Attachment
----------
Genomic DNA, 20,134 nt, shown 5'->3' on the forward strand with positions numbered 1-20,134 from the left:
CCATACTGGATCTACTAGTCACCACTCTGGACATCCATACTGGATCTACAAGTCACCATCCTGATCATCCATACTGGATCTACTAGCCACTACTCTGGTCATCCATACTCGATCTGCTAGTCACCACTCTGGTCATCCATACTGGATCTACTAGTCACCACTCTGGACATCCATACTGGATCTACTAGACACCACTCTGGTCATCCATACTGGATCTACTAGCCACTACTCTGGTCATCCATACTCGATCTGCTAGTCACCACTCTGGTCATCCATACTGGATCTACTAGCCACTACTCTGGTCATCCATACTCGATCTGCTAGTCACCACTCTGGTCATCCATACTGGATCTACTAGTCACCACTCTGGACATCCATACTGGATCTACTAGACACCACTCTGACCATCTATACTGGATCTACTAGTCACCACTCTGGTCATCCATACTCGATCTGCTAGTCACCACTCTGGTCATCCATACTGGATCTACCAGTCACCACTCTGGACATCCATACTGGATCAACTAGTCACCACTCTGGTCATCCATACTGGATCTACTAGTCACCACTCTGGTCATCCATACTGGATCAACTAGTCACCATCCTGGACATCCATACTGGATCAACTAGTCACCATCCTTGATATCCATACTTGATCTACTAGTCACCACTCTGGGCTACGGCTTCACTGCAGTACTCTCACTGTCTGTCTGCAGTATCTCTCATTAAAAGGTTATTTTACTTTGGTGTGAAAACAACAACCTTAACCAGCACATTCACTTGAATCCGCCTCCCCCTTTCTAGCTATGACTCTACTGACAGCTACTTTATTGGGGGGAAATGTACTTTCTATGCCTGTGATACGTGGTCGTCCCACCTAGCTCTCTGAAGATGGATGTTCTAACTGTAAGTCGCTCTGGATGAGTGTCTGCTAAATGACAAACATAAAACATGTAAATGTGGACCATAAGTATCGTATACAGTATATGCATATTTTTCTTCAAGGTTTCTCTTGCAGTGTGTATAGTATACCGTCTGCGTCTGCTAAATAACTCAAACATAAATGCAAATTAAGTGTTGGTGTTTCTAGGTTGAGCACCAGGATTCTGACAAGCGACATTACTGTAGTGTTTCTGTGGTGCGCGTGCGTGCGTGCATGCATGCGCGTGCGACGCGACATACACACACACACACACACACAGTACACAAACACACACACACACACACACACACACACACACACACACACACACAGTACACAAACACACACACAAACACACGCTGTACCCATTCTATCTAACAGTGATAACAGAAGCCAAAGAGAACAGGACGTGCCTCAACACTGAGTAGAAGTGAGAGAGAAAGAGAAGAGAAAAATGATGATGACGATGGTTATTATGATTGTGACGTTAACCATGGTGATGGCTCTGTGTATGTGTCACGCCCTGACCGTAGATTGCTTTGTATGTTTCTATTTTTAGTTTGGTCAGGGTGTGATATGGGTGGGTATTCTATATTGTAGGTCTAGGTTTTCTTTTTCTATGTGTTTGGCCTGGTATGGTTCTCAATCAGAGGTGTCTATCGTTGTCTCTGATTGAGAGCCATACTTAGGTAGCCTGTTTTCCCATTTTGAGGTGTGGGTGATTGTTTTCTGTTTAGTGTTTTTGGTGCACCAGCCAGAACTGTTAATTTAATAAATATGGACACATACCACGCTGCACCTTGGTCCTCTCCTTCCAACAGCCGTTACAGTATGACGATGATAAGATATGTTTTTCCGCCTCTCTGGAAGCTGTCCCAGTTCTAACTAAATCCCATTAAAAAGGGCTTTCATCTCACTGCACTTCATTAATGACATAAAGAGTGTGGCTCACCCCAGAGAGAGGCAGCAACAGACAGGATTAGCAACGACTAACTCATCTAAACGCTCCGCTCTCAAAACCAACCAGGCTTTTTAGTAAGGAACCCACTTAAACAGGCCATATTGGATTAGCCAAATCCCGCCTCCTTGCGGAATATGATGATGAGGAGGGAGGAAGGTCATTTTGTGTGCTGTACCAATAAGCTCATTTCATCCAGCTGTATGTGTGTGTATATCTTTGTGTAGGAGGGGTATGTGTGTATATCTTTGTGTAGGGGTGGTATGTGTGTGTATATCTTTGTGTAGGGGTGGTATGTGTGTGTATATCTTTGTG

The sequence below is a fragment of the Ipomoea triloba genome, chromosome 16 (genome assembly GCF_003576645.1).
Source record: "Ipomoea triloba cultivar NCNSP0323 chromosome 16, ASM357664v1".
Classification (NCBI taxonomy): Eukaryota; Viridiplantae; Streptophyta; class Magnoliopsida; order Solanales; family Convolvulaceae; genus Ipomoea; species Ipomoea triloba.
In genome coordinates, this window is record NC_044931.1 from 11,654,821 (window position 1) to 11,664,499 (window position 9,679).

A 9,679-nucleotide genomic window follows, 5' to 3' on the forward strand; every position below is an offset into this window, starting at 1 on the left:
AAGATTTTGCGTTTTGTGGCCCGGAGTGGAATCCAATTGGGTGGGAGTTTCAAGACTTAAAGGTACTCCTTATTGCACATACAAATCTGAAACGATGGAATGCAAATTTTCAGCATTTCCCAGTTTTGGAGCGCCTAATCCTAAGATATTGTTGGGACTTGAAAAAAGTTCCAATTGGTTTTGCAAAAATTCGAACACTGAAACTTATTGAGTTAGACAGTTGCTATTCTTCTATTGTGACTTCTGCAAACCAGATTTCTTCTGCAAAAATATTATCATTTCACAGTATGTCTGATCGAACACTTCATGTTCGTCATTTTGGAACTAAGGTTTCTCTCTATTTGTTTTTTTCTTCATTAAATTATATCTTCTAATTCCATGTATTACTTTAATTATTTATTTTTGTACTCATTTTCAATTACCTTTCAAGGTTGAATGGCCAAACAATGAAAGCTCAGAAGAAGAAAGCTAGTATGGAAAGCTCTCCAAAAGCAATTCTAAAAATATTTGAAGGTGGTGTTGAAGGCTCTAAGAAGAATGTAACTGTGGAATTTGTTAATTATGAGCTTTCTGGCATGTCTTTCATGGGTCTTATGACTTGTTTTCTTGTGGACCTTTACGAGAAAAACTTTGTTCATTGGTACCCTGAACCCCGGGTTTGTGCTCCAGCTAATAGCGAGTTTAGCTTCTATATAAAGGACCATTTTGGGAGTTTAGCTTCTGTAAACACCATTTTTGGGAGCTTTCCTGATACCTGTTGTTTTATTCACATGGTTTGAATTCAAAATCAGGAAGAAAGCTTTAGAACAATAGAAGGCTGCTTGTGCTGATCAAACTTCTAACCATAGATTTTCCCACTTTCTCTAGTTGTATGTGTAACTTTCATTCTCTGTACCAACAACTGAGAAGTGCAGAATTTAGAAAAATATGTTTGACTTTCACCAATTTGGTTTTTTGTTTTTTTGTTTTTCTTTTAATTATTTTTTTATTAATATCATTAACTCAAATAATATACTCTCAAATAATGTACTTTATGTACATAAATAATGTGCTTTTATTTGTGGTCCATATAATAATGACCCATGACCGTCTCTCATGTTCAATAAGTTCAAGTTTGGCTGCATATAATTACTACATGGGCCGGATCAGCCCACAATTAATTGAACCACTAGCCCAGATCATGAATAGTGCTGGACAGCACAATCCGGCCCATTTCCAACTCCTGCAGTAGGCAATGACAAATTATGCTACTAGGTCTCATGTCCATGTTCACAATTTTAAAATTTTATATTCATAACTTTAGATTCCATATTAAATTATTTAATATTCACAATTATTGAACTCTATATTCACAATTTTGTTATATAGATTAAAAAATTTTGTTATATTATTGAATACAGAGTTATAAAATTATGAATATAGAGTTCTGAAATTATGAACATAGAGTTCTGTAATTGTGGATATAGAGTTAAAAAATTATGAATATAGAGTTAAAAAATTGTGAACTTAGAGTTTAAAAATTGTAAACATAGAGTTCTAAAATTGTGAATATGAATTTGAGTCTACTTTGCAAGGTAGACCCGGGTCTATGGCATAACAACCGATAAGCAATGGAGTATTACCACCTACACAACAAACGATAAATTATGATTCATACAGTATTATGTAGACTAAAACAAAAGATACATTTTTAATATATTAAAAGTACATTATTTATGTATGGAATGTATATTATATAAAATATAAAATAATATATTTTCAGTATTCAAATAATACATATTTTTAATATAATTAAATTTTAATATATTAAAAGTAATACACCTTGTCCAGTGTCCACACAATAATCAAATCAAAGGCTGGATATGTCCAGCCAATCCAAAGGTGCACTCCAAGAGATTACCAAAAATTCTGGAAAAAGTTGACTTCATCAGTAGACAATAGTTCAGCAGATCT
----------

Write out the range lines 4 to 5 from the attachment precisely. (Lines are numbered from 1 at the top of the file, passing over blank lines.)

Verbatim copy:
Source record: "Ipomoea triloba cultivar NCNSP0323 chromosome 16, ASM357664v1".
Classification (NCBI taxonomy): Eukaryota; Viridiplantae; Streptophyta; class Magnoliopsida; order Solanales; family Convolvulaceae; genus Ipomoea; species Ipomoea triloba.